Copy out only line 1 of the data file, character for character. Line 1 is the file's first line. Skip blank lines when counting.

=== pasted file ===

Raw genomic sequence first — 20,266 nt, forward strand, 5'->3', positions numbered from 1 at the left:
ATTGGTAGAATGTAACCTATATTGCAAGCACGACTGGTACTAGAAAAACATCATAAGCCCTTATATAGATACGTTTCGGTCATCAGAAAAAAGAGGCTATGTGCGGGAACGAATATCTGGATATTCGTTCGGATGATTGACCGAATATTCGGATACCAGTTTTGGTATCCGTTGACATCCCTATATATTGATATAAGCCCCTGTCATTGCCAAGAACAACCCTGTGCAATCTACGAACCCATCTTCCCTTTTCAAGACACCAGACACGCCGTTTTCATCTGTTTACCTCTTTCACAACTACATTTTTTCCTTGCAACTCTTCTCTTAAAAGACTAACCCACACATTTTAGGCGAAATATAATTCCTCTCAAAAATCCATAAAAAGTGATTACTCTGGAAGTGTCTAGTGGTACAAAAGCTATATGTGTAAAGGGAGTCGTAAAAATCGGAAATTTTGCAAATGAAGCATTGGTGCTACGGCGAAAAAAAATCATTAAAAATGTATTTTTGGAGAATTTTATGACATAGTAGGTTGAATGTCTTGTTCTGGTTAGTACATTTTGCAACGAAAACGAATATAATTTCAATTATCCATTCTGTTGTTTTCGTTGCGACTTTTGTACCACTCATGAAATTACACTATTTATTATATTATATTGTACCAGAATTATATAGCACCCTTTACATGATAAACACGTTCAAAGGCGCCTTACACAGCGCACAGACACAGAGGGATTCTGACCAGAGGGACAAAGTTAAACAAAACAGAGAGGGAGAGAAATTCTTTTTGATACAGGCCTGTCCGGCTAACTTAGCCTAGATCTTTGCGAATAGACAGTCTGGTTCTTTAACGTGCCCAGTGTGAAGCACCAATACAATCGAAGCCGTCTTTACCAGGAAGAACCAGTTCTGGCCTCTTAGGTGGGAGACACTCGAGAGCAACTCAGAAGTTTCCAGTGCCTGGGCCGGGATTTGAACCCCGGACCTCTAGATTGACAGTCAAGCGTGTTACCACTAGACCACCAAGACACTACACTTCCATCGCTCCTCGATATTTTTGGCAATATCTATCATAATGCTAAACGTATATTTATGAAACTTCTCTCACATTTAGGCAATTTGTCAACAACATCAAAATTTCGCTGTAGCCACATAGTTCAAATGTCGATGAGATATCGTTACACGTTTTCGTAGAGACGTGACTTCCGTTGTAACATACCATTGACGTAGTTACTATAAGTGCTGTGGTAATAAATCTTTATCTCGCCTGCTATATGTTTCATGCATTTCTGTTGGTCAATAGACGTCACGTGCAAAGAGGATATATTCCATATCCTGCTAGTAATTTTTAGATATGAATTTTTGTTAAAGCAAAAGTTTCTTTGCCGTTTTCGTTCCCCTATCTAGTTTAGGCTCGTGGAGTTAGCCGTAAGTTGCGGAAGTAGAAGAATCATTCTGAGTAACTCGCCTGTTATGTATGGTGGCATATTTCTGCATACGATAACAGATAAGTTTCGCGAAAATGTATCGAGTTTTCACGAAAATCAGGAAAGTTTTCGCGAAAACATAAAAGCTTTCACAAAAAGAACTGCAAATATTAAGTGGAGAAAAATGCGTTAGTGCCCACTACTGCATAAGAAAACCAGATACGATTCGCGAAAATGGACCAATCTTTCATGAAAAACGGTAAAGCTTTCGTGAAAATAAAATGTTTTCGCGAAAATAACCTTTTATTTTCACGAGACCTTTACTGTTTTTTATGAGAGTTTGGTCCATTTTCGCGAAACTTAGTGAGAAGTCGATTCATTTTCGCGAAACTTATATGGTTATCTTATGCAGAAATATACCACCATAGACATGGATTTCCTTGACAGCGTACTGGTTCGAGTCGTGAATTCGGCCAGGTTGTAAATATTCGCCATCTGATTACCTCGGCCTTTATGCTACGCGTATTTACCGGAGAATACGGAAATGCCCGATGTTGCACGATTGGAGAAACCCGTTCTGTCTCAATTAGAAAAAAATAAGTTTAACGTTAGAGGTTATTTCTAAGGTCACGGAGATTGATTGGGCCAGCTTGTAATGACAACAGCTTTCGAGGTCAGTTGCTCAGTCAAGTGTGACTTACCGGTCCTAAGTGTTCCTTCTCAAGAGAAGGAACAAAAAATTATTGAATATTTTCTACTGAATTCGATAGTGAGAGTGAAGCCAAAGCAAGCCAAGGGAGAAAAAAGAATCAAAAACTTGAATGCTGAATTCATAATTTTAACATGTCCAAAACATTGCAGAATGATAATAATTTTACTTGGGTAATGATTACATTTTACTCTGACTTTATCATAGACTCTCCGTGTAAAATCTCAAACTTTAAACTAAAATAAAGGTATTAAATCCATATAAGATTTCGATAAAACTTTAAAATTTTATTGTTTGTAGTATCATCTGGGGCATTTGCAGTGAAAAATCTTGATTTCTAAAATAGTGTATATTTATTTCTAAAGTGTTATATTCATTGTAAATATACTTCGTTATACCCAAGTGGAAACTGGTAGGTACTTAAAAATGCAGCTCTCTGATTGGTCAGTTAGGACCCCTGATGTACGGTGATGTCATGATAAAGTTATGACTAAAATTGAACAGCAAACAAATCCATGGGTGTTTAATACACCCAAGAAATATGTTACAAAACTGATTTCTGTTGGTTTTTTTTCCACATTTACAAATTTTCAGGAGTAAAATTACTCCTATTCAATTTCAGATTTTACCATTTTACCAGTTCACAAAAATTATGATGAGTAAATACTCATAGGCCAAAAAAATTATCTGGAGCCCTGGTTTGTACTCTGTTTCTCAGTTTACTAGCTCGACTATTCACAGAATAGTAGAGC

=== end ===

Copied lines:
Raw genomic sequence first — 20,266 nt, forward strand, 5'->3', positions numbered from 1 at the left: